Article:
Figure 1

California Earthquake Early Warning (CEEW) Sensors


Sensors Required for CEEW


Currently Funded Sensors

Pre‑existing CISN sensors


Sensors funded by USGS


Sensors funded through OES in 2016‑17


Subtotal of Currently Funded Sensors


Remaining Sensors to Be Funded


CISN = California Integrated Seismic Network; USGS = United States Geological Survey; and OES = Governor’s Office of Emergency Services.

In 2017‑18, OES utilized one-time savings from other programs supported by the federal Emergency Management Performance Grant to continue funding the four positions. We note that the CEEW system has also previously benefited from other federal grants. For example, USGS funded the installation of some of the existing CEEW sensor stations. Additionally, through its Earthquake Hazards Program, USGS awarded $3.7 million in 2016‑17 and $4.9 million in 2017‑18 to six universities, two of which are in California, to support the development of ShakeAlert, a prototype earthquake early warning technology utilized by the CEEW system.

OES Is Required to Submit a Business Plan for Future CEEW System Funding. Chapter 803 requires OES to submit a business plan identifying estimated system costs, sources of funding, a project completion schedule, risks, and roles and responsibilities of program stakeholders by February 1, 2018. On January 31, 2018, OES submitted a letter to the Legislature notifying it of a 45-day delay in the release of the business plan due to recent disaster response-related workload. We note that there have been some past estimates of the potential costs of the CEEW system. Notably, a document prepared by OES and its partners in 2016 titled California Earthquake Early Warning System: Project Implementation Framework estimated total one-time costs of $28 million and ongoing costs to operate and maintain the system at $17 million annually. A more recent document prepared by OES for the CEEW Advisory Board meeting in November 2017 estimated remaining unfunded one-time costs of $35 million and ongoing costs at $21 million annually.

Governor’s Proposal

The Governor’s budget proposes $15.8 million from the General Fund in 2018-19 and $750,000 from the General Fund annually thereafter to support the CEEW system. Of this amount, the $15 million in 2018-19 would complete the build-out of 283 remaining planned sensor stations required for the CEEW system. The $750,000 in ongoing General Fund would continue funding four positions that currently oversee and manage the system as well as the travel expenses of the CEEW Advisory Board. As noted below, the administration indicates that the business plan will identify fund sources for additional operational costs.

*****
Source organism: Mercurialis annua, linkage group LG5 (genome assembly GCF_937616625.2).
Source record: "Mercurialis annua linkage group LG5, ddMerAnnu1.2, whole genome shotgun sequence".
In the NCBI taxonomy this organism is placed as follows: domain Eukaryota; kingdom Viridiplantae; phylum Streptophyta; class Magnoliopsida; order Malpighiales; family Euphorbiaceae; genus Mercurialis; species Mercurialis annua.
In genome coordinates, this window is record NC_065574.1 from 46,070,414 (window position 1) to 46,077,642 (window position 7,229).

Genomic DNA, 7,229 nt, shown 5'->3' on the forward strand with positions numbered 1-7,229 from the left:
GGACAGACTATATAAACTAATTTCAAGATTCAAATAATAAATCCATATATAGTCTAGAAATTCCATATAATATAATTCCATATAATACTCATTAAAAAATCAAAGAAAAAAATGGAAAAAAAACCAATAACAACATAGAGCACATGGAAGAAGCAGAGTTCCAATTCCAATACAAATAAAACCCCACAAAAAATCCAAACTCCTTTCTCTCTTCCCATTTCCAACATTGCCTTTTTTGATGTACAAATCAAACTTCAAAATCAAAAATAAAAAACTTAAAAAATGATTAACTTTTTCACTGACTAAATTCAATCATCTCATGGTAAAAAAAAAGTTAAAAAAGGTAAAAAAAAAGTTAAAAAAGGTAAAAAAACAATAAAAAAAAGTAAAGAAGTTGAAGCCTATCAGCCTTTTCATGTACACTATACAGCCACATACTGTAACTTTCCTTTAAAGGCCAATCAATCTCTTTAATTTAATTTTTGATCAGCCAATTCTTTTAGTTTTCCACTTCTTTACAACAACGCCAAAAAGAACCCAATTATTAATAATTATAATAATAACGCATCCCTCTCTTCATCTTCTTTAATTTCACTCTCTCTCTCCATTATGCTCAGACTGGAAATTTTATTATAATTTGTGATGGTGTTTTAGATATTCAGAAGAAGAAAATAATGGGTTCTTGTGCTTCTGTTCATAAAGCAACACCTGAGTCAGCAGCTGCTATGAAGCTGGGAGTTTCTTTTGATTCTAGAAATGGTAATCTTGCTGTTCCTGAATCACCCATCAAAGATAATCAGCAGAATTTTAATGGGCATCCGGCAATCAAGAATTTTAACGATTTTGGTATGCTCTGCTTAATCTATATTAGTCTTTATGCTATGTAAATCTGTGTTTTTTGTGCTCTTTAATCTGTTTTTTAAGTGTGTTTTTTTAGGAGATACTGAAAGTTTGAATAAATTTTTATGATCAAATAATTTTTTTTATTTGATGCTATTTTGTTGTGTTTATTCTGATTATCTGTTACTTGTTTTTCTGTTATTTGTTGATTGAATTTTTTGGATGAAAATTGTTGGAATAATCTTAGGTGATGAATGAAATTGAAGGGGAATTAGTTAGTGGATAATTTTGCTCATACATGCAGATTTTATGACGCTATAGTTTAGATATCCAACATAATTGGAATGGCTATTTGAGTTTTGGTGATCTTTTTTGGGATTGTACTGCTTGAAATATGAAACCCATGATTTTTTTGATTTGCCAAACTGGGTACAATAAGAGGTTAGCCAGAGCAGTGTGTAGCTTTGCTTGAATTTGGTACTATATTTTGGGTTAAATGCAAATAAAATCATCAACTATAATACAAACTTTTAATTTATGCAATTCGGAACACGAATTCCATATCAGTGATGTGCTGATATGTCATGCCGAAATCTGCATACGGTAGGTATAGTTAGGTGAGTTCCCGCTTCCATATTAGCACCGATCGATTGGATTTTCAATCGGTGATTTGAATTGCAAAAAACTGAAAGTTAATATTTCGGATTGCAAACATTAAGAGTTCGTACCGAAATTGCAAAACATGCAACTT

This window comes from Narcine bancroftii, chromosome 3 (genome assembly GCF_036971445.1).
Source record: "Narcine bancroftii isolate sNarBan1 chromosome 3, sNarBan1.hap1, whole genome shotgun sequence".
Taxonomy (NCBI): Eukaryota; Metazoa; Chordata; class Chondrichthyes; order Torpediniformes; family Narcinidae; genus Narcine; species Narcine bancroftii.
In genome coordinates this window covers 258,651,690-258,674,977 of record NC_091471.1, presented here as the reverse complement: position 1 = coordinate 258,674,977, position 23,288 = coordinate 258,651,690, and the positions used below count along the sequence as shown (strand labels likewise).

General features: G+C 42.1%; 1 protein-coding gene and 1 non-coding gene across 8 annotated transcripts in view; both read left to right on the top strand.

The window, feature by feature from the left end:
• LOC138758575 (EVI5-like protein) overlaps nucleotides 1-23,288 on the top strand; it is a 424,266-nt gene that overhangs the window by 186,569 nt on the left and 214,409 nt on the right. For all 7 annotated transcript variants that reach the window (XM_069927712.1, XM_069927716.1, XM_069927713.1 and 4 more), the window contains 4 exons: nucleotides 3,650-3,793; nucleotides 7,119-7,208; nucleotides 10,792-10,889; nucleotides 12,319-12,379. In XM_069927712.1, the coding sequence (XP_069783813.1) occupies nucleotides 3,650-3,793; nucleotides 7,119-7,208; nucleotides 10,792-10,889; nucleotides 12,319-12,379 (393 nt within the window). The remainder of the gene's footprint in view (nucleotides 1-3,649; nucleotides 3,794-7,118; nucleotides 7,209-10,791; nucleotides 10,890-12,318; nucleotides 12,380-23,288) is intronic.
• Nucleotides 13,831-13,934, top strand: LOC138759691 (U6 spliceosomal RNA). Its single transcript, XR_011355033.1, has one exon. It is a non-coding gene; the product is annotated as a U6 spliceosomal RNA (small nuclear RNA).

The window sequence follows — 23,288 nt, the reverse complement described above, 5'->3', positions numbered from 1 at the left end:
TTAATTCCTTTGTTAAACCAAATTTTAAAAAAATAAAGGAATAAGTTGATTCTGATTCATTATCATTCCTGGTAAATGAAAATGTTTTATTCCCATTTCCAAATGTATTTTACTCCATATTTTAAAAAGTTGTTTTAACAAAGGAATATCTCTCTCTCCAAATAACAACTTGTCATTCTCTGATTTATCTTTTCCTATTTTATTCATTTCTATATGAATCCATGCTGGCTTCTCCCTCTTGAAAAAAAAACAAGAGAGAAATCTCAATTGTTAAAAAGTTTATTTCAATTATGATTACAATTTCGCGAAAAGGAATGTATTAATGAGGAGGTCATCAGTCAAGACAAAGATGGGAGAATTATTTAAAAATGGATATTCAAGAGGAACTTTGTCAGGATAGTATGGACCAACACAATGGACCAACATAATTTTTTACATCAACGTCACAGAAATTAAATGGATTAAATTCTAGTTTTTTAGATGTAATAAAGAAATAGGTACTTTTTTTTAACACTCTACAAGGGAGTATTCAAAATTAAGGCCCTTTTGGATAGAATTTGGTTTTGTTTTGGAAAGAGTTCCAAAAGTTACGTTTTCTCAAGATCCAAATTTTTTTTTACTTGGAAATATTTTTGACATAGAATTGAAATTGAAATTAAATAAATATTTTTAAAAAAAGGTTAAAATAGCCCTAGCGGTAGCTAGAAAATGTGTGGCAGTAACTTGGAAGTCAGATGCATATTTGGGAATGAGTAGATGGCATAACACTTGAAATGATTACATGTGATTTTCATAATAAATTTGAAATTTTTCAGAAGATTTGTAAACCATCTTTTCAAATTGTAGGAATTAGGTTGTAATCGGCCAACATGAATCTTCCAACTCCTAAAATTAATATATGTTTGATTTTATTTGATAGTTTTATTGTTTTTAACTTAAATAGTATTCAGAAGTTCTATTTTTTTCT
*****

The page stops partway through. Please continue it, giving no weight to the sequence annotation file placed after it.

LAO Assessment

Key Cost and Funding Details Unavailable Without Business Plan. There are critical details about the costs and funding plan for the CEEW system that are currently unavailable or not yet finalized. Such key information includes (1) the full array of equipment that will be proposed to operate the system, (2) the total one-time and ongoing costs for the system, (3) the availability of non-General Fund revenue sources that can be applied to the CEEW system (including federal funds) and how much General Fund support will be required to cover the remaining costs, and (4) the operational responsibilities of the various stakeholders (including the federal government). Many of these details should be provided in the forthcoming business plan.

Without this information, the Legislature will be unable to examine whether OES has developed an appropriate and reasonable plan for deploying the CEEW system. This information is also critical for the Legislature to evaluate the overall costs and benefits of continuing to support the CEEW system and whether the General Fund is the most appropriate funding source for the system, or whether other funding sources are available.

LAO Recommendation